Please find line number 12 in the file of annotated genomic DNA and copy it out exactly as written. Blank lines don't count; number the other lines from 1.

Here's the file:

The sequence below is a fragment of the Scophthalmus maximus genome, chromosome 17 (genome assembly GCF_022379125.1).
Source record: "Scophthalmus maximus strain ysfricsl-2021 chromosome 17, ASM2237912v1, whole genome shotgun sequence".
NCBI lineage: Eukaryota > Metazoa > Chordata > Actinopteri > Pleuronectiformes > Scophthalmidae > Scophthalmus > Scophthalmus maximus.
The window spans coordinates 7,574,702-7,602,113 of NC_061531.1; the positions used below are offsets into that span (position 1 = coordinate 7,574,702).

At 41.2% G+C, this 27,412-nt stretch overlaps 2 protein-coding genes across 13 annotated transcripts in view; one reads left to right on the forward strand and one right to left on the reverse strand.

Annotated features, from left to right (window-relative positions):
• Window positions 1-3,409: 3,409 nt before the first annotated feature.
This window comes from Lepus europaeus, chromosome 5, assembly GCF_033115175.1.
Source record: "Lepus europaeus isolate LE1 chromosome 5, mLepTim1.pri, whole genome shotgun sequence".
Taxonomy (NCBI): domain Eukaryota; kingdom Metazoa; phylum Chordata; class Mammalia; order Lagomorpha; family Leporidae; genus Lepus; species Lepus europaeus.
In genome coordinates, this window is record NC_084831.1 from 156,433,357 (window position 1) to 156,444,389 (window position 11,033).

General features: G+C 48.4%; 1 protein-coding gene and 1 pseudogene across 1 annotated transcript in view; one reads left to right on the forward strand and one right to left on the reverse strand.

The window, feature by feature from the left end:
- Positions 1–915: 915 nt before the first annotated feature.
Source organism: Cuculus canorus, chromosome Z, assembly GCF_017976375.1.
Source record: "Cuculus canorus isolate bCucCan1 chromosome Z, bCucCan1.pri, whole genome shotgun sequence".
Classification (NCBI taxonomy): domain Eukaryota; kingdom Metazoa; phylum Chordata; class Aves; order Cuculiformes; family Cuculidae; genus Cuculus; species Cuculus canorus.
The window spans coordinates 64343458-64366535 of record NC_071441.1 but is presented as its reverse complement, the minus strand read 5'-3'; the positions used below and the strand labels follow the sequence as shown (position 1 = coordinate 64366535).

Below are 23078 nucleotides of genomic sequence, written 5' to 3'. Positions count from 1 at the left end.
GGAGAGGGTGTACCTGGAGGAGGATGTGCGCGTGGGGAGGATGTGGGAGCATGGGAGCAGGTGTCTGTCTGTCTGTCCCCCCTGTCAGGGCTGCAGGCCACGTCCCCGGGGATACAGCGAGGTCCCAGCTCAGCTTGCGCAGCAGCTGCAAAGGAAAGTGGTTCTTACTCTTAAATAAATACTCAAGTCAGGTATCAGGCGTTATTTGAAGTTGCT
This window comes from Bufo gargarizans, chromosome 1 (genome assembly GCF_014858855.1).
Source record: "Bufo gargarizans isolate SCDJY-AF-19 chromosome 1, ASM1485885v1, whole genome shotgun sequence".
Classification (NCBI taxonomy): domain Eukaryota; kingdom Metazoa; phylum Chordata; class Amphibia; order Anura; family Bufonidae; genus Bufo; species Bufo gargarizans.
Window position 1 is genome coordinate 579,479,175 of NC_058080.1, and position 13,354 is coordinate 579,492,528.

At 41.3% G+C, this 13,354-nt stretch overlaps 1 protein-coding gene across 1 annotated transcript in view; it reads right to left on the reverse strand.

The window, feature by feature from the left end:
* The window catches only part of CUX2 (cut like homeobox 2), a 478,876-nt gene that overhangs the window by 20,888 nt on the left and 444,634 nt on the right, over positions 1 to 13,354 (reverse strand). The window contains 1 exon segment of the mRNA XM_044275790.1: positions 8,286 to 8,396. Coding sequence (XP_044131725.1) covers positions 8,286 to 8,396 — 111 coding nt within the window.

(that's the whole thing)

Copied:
General features: G+C 48.4%; 1 protein-coding gene and 1 pseudogene across 1 annotated transcript in view; one reads left to right on the forward strand and one right to left on the reverse strand.